Interview with Anastasia Taylor-Lind



4 minutes reading

Anastasia Taylor-Lind (1981, England/Sweden) is a photojournalist and documentary photographer for VII Photo Agency, currently based in London. In a conversation with Maria Teresa Salvati from the London Slideluck Potshow, Anastasia elaborates on her report of Egyptian Bloggers - a commissioned project by GEO Germany a year before the rise of the Spring Revolution. Find a selection of her work here.

Egypt has the largest and most active blogosphere in the Arab world, and their work is done at personal risk, facing arrest, torture and, in some cases, death. It's interesting that, despite the danger bloggers were facing, they allowed themselves to be identified.

They are really brave people, endangering their own lives especially during the revolution. There were many of them travelling a lot throughout and speaking about the issues that were affecting Egyptians outside the country, as well as working there on the ground and organising workers’ protests and demonstrations. Being pretty high profile bloggers, identifying themselves on Facebook and Twitter, they were not doing any of that mobilising anonymously. The police knew who they were.

The Egyptian revolution is also a story of social media and democratisation of media access. This is giving more people (whether talented or not) the possibility to tell stories with simple and easy technology. Do you think this is a threat for professional photojournalism?

Definitely not. I mean, you need both. For spot news, citizen journalism is really amazing and it could only be a good thing for us, as well. It doesn’t matter who takes them. Look at the pictures of Gaddafi when he was caught and killed; those images were released soon after the event. In that instance, would a photojournalist need to be there? Probably not. It just shows the power of photography. But the sort of work I do is more of an artistic endeavour. I think both sorts of photography are needed for different reasons.

Do you see a difference between photojournalists working within their own culture and those that travel the world to tell the stories of others?

Some photographers tell very interesting stories about their own lives or their own families - see Leonie Purchas, for example. Then there are war photographers who go and cover breaking news and event in places they are not from. And these are two extreme examples and, again, I think there’s space for both of them.

When you go out and document stories that don’t belong to your country, do you experience it as an outsider?

When I photograph, I never feel that things are so extreme or different from me. It all depends on having time and getting to know people. I, more often than not, see the similarities between people. Despite religious, or ethnic or cultural differences, we all want the same things: we all want to fall in love, get married and have children, and for our children to have a better life than we do, have peace, security, stability, access to good jobs and stable homes. If I were to shoot in a situation where I didn’t have the time to spend with people, to learn a bit about their lives and have a little opportunity to experience in some ways what their lives might be like, it’d be a different story. If you took that away from me, I wouldn’t enjoy photography, because that’s what I love about it.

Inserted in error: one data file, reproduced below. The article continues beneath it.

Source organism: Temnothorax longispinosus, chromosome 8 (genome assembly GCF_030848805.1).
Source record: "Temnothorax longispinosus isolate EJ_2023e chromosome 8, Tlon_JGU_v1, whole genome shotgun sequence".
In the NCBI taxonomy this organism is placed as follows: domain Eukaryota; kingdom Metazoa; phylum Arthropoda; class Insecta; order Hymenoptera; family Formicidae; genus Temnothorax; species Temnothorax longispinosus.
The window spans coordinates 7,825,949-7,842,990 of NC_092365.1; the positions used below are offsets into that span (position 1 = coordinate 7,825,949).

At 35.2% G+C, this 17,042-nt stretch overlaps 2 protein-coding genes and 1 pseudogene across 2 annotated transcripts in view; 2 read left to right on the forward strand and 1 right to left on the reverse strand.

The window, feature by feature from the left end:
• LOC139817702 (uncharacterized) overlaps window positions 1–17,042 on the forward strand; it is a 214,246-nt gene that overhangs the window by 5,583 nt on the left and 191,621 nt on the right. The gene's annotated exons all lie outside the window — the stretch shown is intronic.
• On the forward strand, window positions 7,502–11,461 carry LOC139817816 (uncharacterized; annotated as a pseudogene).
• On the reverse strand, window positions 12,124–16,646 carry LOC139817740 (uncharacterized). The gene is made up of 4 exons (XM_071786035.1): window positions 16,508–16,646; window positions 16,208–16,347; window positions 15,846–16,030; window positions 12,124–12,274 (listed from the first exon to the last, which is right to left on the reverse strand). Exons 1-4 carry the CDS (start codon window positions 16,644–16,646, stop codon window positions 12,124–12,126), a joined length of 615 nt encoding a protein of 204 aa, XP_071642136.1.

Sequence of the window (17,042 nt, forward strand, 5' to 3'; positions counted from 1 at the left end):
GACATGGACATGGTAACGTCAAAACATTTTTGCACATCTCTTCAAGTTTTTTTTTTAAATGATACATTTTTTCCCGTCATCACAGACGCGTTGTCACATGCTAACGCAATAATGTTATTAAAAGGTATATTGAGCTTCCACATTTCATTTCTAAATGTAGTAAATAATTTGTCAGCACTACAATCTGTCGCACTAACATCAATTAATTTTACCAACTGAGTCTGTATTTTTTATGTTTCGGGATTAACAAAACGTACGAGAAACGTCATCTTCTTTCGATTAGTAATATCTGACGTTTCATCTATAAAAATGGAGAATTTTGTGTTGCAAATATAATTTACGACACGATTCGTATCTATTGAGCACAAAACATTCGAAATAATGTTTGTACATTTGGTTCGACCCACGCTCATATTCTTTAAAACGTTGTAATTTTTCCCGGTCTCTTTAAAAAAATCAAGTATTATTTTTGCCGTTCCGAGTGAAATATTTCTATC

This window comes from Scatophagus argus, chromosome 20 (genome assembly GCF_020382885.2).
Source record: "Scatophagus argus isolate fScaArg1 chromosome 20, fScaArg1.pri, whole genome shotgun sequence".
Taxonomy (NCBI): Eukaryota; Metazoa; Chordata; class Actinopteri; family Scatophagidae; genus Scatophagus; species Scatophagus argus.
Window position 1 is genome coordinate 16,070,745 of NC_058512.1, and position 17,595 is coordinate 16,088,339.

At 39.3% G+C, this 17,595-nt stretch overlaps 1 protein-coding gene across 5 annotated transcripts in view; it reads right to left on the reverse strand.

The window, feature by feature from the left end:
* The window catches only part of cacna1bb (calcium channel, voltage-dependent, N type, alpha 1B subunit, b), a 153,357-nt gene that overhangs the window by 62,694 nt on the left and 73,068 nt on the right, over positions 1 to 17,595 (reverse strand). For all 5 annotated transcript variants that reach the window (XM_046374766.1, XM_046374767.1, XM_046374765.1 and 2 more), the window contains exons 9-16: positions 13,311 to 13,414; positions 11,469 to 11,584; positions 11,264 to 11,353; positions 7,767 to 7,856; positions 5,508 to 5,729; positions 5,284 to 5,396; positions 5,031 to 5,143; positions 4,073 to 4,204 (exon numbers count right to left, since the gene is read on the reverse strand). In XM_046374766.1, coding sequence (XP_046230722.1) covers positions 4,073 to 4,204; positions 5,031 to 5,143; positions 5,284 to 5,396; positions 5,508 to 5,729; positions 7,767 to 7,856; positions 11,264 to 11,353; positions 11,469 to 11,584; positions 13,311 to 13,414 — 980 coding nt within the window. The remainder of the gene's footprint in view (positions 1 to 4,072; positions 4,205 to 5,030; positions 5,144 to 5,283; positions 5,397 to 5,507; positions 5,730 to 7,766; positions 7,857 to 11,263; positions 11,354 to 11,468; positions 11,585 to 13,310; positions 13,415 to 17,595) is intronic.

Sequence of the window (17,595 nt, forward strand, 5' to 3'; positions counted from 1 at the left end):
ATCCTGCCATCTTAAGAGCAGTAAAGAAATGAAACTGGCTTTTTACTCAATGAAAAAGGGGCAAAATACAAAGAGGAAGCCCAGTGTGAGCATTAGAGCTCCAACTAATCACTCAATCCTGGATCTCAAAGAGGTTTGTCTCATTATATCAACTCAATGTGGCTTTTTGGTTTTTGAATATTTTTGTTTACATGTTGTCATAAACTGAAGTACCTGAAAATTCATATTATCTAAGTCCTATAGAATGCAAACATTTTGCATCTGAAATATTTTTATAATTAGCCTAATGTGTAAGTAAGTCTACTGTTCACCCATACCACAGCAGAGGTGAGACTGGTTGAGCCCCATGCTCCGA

Is that your main aspiration as a photographer?

Initially my aim was simply to take good pictures. I started to take photographs when I was 16. I worked really hard, kept my head down, and only now do I start to feel that I'm getting a grip with what I am doing. Of course, my aspiration is to be able to do much better. Jodi Bieber, during the World Press Master class, advised me to stop and think about what I do, why I do it and what makes a photograph a 'good photograph'. It certainly is not being able to compose something and frame it in a beautiful way and use lights. That is not the essence of photography. Not for me, at least. It is about connecting with people, about communication, interaction and understanding in a very basic and raw way.

Final question: There seems to be a rise of communities that support female photographers. What do you think of that?

Each photographer photographs in a different way and sees things in different way and gender is one of those things that affect a way of seeing the world. But obviously there are more men than women in photography, for different reasons. In photojournalism, for example, I think it has to do with the way it began. When Magnum was founded, around that time, the world we were living in, the relationships, the quality of living and the expectations for men and women were completely different. I think that we have still some way to go on that. Linsey Addario is a huge inspiration for me. When it comes to danger, Linsey said to me: when you are in a war zone, bullets don’t differentiate between men and women.